Commenced in January 2007
Frequency: Monthly
Edition: International
Paper Count: 10

Salt Related Abstracts

10 Determination of Iodine and Heavy Metals in Two Brands of Iodised Salt

Authors: Z. O. Apotiola, J. F. Fashakin

Abstract:

A study was conducted to investigate the storage stability of Mr Chef and Annapurna salts. The salts were bought from Mile 12 market in Lagos State and were stored for a period of six months. The stability of the iodine content was then investigated by storing some at ambient temperature (24-30oC) and some at atmospheric temperature (21-35 oC), and from each storage condition, a sample each was taken every month to analyze for the iodine and moisture contents. The result shows that there was a significant difference between Mr Chef and the standard and Annapurna and the standard. The iodine content of Mr Chef stored at ambient and atmospheric temperature decreases progressively from 48.70±0.00-37.00±0.00 and 47.60±0.00-11.60±0.00 respectively. And that of Annapurna at both ambient and atmospheric temperature also decreases progressively from 47.60±0.00-36.60±0.00 and 47.60±0.00-10.60±0.00 respectively. Also, the moisture content of both salts at the zero month to the sixth month both at room temperature and atmospheric temperature increases from 1.11±0.00-1.70±0.00 and 1.11±0.00-2.40±0.00 respectively. The results of the heavy metals shows that only Copper, Zinc and Cobalt were detected at the first and the sixth month in both Mr Chef and Annapurna which ranges from 0.15±0.00-0.38±0.00 and 0.18±0.00 - 3.50±0.00 respectively. Hence, the stability of iodine in salt is influenced by the storage conditions it is subjected to and the length of time it is been stored.

Keywords: Stability, Salt, iodine, ambient, atmospheric temperature

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9 Effect of Salt Forms and Concentrations on the Alveograph and Extensigraph Parameters of Rye Flour

Authors: Péter Sipos, Gerda Diósi, Mariann Móré, Zsófia Szigeti

Abstract:

Several medical research found that the sodium is one of the main risk factor of high blood pressure and reason for different cardiovascular diseases, while sodium chloride is one of the most ancient food additives. As people consume much more sodium chloride as the recommended value several salt reduction programs started worldwide in the last years. The cereal products are the main source of sodium, and the bakery products are one of the main targets of these programs. In this paper we have evaluated the effects of different concentrations of sodium chloride on the alveo graphical and extensi graphical parameters of rye flours to determine whether it has the same strengthening effect on the dough texture as it was found in the case of wheat flours and these effects were compared to the effects of other salt forms. We found that while the strength of rye flours are similar to the ones of wheat flour, rye flours are much less extensible. The effects of salt concentrations are less significant on the rheological properties of rye flour than on the wheat flour and there is no significant difference between the effects of different salts.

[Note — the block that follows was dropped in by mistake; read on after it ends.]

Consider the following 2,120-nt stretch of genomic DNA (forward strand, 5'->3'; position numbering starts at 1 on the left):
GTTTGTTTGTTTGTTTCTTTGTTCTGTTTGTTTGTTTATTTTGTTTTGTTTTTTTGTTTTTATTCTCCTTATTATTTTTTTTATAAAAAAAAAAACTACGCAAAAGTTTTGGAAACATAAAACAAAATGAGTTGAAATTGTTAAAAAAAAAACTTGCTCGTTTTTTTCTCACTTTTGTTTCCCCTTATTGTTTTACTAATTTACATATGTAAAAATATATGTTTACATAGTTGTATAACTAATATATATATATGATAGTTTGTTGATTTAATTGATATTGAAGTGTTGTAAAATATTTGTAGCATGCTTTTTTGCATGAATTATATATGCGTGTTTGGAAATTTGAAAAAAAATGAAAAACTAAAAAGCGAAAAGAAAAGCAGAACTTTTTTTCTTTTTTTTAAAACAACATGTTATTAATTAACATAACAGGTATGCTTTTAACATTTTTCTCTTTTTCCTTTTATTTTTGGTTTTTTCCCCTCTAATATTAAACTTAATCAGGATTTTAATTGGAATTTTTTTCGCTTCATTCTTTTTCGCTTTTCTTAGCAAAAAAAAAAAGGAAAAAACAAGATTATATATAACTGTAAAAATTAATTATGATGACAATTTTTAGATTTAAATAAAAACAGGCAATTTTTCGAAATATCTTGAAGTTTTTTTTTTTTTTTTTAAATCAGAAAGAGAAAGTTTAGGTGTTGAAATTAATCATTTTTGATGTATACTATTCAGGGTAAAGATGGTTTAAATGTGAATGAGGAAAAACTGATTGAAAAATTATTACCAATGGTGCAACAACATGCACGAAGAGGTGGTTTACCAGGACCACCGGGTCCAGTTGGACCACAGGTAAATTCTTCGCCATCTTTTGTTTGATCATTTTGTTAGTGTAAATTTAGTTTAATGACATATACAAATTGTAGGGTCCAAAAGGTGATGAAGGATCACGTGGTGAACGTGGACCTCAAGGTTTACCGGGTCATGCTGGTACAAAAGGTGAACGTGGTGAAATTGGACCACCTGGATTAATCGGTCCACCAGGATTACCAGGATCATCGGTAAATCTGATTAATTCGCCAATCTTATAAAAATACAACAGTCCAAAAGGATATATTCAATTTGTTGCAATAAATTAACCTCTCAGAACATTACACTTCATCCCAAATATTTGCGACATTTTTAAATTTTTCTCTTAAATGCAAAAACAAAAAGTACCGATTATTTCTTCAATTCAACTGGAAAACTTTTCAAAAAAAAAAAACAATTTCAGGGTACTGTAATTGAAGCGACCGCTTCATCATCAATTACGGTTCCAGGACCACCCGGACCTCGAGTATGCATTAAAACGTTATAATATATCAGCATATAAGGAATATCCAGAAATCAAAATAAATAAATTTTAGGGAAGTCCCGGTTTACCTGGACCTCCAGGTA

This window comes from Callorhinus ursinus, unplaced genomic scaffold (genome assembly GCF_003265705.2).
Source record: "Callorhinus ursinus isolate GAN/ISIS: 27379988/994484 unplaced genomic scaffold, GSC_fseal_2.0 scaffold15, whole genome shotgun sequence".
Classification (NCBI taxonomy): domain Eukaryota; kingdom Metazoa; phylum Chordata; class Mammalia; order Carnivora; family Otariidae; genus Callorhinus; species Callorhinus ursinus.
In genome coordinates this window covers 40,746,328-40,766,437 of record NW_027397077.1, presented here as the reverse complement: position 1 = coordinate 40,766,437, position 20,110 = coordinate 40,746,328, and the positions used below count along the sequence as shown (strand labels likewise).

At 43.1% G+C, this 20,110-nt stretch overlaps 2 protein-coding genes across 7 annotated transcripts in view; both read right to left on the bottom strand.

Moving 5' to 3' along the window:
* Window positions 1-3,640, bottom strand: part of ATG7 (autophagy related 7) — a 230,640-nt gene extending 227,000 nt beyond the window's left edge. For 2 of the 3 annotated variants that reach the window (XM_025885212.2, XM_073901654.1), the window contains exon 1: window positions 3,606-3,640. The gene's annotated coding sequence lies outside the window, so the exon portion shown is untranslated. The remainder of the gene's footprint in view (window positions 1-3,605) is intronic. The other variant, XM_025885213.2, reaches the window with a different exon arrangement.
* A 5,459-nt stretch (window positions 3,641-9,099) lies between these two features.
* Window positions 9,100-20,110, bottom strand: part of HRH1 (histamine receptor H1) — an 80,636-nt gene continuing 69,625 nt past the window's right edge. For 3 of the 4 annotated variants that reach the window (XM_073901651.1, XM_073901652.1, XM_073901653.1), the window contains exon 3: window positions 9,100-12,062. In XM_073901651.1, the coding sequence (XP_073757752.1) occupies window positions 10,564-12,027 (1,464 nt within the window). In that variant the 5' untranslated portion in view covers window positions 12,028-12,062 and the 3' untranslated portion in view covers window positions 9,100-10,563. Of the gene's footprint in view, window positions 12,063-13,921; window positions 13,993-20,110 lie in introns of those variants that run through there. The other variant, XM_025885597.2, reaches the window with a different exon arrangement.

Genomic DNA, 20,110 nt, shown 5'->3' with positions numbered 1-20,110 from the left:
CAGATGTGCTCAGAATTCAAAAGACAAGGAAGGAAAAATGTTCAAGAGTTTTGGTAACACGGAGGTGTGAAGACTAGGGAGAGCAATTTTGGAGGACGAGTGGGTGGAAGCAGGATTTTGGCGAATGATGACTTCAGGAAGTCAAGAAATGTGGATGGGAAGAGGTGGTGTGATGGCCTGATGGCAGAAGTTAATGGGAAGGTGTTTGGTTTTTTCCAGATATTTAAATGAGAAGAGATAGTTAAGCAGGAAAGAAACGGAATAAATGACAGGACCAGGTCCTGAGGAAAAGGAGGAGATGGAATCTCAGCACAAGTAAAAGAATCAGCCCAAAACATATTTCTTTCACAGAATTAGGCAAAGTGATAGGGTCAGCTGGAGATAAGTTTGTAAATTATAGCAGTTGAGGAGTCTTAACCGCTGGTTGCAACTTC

Keywords: Salt, alveograph, extensigraph, rye flour

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8 Swelling Behaviour of Kappa Carrageenan Hydrogel in Neutral Salt Solution

Authors: Sperisa Distantina, Fadilah Fadilah, Mujtahid Kaavessina

Abstract:

Hydrogel films were prepared from kappa carrageenan by crosslinking with glutaraldehyde. Carrageenan films extracted from Kappaphycus alvarezii seaweed were immersed in glutaraldehyde solution for 2 min and then cured at 110 °C for 25 min. The obtained crosslinked films were washed with ethanol to remove the unreacted glutaraldehyde and then air dried to constant weights. The aim of this research was to study the swelling degree behaviour of the hydrogel film to neutral salts solution, namely NaCl, KCl, and CaCl2. The results showed that swelling degree of crosslinked films varied non-monotonically with salinity of NaCl. Swelling degree decreased with the increasing of KCl concentration. Swelling degree of crosslinked film in CaCl2 solution was lower than that in NaCl and in KCl solutions.

Keywords: Salt, Hydrogel, Swelling, glutaraldehyde, carrageenan

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7 Boiling Effect of Momordica charantia with Salt to the Antihiperglicemia Effectiveness of Diabetes Mellitus Rats

Authors: Zulfa D. Putri, Jumayanti Jumayanti, Hatiefah T. I. Melati, Kiki Indriati, Farah U. Mauhibah